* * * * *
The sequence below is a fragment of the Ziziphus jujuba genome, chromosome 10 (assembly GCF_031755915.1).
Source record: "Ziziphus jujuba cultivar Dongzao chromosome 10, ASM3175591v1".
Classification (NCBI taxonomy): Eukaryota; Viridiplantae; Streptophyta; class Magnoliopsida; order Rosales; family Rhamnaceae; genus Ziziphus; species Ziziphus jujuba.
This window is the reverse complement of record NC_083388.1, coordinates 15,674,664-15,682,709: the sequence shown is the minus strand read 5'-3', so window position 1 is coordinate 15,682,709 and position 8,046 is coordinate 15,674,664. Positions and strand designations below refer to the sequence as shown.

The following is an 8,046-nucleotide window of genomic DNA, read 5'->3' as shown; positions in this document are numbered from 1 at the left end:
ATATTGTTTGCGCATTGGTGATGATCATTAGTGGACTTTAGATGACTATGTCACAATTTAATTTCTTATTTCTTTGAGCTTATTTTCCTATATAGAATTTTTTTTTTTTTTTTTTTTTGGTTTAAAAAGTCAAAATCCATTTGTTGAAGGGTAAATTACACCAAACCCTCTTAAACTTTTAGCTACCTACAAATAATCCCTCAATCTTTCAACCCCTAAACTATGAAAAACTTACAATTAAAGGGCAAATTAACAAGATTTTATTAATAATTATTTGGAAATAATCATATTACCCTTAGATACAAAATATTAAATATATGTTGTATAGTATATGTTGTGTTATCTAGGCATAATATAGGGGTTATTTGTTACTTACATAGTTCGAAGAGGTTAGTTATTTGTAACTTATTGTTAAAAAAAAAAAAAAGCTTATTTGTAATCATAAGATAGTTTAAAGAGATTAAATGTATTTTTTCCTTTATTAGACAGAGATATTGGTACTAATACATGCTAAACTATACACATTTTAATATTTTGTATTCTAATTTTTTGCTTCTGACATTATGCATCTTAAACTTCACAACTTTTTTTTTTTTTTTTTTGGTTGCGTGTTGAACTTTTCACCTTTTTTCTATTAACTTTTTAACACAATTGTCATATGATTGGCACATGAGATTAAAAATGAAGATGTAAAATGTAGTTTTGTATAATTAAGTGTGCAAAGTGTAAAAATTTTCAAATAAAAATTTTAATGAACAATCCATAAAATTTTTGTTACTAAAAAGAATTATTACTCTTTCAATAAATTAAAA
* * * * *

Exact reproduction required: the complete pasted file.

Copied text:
The sequence below is a fragment of the Ziziphus jujuba genome, chromosome 10 (assembly GCF_031755915.1).
Source record: "Ziziphus jujuba cultivar Dongzao chromosome 10, ASM3175591v1".
Classification (NCBI taxonomy): Eukaryota; Viridiplantae; Streptophyta; class Magnoliopsida; order Rosales; family Rhamnaceae; genus Ziziphus; species Ziziphus jujuba.
This window is the reverse complement of record NC_083388.1, coordinates 15,674,664-15,682,709: the sequence shown is the minus strand read 5'-3', so window position 1 is coordinate 15,682,709 and position 8,046 is coordinate 15,674,664. Positions and strand designations below refer to the sequence as shown.

The following is an 8,046-nucleotide window of genomic DNA, read 5'->3' as shown; positions in this document are numbered from 1 at the left end:
ATATTGTTTGCGCATTGGTGATGATCATTAGTGGACTTTAGATGACTATGTCACAATTTAATTTCTTATTTCTTTGAGCTTATTTTCCTATATAGAATTTTTTTTTTTTTTTTTTTTTGGTTTAAAAAGTCAAAATCCATTTGTTGAAGGGTAAATTACACCAAACCCTCTTAAACTTTTAGCTACCTACAAATAATCCCTCAATCTTTCAACCCCTAAACTATGAAAAACTTACAATTAAAGGGCAAATTAACAAGATTTTATTAATAATTATTTGGAAATAATCATATTACCCTTAGATACAAAATATTAAATATATGTTGTATAGTATATGTTGTGTTATCTAGGCATAATATAGGGGTTATTTGTTACTTACATAGTTCGAAGAGGTTAGTTATTTGTAACTTATTGTTAAAAAAAAAAAAAAGCTTATTTGTAATCATAAGATAGTTTAAAGAGATTAAATGTATTTTTTCCTTTATTAGACAGAGATATTGGTACTAATACATGCTAAACTATACACATTTTAATATTTTGTATTCTAATTTTTTGCTTCTGACATTATGCATCTTAAACTTCACAACTTTTTTTTTTTTTTTTTTGGTTGCGTGTTGAACTTTTCACCTTTTTTCTATTAACTTTTTAACACAATTGTCATATGATTGGCACATGAGATTAAAAATGAAGATGTAAAATGTAGTTTTGTATAATTAAGTGTGCAAAGTGTAAAAATTTTCAAATAAAAATTTTAATGAACAATCCATAAAATTTTTGTTACTAAAAAGAATTATTACTCTTTCAATAAATTAAAA